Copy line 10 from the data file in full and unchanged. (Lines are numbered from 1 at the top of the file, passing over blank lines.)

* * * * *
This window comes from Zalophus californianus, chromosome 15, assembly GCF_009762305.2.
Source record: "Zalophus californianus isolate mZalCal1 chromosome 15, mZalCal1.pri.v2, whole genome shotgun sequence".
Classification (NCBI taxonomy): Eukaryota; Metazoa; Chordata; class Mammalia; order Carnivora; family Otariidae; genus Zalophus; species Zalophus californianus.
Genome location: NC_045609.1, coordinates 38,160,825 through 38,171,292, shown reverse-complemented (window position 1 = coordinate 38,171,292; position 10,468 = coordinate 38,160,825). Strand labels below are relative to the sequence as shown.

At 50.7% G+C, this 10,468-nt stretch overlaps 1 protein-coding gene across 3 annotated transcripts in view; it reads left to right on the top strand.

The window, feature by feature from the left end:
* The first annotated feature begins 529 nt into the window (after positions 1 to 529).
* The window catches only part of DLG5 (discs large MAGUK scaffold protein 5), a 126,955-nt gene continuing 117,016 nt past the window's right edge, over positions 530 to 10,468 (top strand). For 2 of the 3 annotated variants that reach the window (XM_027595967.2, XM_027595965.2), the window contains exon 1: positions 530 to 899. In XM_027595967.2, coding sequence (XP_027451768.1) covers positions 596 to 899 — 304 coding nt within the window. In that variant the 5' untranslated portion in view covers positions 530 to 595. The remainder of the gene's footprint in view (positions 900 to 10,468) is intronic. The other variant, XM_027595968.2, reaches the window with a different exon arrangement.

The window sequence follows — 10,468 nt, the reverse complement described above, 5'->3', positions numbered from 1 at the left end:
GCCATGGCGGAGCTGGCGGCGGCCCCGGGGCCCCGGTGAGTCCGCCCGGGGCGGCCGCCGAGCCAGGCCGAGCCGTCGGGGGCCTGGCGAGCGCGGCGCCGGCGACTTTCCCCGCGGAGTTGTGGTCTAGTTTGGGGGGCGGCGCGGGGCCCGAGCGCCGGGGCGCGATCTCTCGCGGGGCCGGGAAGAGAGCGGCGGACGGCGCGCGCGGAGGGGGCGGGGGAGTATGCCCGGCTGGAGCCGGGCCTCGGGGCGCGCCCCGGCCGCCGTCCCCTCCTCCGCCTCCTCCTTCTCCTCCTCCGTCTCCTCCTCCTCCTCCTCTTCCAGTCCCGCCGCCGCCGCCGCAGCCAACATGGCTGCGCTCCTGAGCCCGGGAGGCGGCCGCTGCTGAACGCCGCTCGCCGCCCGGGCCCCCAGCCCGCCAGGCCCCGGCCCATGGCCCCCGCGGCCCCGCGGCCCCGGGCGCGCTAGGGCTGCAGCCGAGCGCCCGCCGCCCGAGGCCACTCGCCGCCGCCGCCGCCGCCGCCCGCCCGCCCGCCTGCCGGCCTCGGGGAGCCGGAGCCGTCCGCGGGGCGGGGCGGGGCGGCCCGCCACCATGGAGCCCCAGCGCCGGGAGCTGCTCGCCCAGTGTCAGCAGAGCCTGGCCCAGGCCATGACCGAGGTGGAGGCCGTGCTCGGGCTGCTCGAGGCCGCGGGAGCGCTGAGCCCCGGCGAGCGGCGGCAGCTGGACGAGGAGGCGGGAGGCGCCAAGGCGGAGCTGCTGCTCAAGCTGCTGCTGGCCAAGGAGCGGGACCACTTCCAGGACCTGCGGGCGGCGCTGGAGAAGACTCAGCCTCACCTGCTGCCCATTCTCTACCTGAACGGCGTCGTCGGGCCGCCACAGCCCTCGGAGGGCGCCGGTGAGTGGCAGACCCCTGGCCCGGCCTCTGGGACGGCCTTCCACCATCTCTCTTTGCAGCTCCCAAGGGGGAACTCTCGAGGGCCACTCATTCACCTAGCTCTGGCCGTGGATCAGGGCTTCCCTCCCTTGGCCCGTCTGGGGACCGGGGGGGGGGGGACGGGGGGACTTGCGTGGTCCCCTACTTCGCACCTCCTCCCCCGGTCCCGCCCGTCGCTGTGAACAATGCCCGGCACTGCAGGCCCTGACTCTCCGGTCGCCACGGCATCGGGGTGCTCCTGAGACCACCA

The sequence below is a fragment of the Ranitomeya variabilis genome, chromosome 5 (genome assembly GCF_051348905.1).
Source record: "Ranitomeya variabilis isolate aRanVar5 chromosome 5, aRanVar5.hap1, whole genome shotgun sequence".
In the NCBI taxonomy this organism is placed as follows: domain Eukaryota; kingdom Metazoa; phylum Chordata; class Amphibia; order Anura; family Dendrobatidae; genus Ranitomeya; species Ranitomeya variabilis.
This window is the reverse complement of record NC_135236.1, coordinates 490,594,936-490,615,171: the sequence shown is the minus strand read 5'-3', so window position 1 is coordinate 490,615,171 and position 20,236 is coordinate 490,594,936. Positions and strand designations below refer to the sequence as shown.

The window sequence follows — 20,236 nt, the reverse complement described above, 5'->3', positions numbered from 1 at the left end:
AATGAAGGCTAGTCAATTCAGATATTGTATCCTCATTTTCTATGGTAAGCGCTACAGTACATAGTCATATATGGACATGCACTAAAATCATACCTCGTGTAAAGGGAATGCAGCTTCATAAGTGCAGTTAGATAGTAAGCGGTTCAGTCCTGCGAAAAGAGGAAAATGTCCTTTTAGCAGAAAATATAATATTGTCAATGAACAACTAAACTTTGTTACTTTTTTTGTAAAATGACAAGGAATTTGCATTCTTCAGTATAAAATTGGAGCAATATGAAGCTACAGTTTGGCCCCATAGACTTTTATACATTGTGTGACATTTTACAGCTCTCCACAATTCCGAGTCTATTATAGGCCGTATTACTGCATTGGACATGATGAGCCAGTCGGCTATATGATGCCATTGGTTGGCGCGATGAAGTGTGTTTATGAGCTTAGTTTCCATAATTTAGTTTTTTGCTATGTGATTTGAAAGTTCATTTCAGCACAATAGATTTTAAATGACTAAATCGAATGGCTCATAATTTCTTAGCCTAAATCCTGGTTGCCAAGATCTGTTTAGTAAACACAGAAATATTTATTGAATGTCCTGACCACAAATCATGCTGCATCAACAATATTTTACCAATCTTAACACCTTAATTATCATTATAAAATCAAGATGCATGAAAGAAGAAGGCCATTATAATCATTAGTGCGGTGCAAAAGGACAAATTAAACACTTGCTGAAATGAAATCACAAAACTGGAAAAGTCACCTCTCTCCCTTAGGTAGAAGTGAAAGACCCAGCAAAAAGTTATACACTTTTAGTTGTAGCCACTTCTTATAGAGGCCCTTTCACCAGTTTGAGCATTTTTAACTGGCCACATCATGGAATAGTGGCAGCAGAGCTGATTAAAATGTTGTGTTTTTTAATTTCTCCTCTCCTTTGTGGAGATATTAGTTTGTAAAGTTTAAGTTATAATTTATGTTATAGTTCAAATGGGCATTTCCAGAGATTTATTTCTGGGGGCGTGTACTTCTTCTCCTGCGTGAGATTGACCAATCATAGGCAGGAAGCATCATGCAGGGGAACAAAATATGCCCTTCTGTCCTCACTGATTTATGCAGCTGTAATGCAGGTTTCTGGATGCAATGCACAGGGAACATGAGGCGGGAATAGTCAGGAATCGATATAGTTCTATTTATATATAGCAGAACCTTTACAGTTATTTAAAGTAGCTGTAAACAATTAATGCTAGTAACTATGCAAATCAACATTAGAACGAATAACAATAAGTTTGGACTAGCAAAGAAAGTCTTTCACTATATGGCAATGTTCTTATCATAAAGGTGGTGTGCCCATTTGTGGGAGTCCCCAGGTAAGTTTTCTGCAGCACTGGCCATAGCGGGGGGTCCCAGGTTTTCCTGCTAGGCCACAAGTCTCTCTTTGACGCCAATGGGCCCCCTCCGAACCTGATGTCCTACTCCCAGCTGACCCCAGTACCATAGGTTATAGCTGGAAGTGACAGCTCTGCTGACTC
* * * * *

GCCATGGCGGAGCTGGCGGCGGCCCCGGGGCCCCGGTGAGTCCGCCCGGGGCGGCCGCCGAGCCAGGCCGAGCCGTCGGGGGCCTGGCGAGCGCGGCGCCGGCGACTTTCCCCGCGGAGTTGTGGTCTAGTTTGGGGGGCGGCGCGGGGCCCGAGCGCCGGGGCGCGATCTCTCGCGGGGCCGGGAAGAGAGCGGCGGACGGCGCGCGCGGAGGGGGCGGGGGAGTATGCCCGGCTGGAGCCGGGCCTCGGGGCGCGCCCCGGCCGCCGTCCCCTCCTCCGCCTCCTCCTTCTCCTCCTCCGTCTCCTCCTCCTCCTCCTCTTCCAGTCCCGCCGCCGCCGCCGCAGCCAACATGGCTGCGCTCCTGAGCCCGGGAGGCGGCCGCTGCTGAACGCCGCTCGCCGCCCGGGCCCCCAGCCCGCCAGGCCCCGGCCCATGGCCCCCGCGGCCCCGCGGCCCCGGGCGCGCTAGGGCTGCAGCCGAGCGCCCGCCGCCCGAGGCCACTCGCCGCCGCCGCCGCCGCCGCCCGCCCGCCCGCCTGCCGGCCTCGGGGAGCCGGAGCCGTCCGCGGGGCGGGGCGGGGCGGCCCGCCACCATGGAGCCCCAGCGCCGGGAGCTGCTCGCCCAGTGTCAGCAGAGCCTGGCCCAGGCCATGACCGAGGTGGAGGCCGTGCTCGGGCTGCTCGAGGCCGCGGGAGCGCTGAGCCCCGGCGAGCGGCGGCAGCTGGACGAGGAGGCGGGAGGCGCCAAGGCGGAGCTGCTGCTCAAGCTGCTGCTGGCCAAGGAGCGGGACCACTTCCAGGACCTGCGGGCGGCGCTGGAGAAGACTCAGCCTCACCTGCTGCCCATTCTCTACCTGAACGGCGTCGTCGGGCCGCCACAGCCCTCGGAGGGCGCCGGTGAGTGGCAGACCCCTGGCCCGGCCTCTGGGACGGCCTTCCACCATCTCTCTTTGCAGCTCCCAAGGGGGAACTCTCGAGGGCCACTCATTCACCTAGCTCTGGCCGTGGATCAGGGCTTCCCTCCCTTGGCCCGTCTGGGGACCGGGGGGGGGGGGACGGGGGGACTTGCGTGGTCCCCTACTTCGCACCTCCTCCCCCGGTCCCGCCCGTCGCTGTGAACAATGCCCGGCACTGCAGGCCCTGACTCTCCGGTCGCCACGGCATCGGGGTGCTCCTGAGACCACCA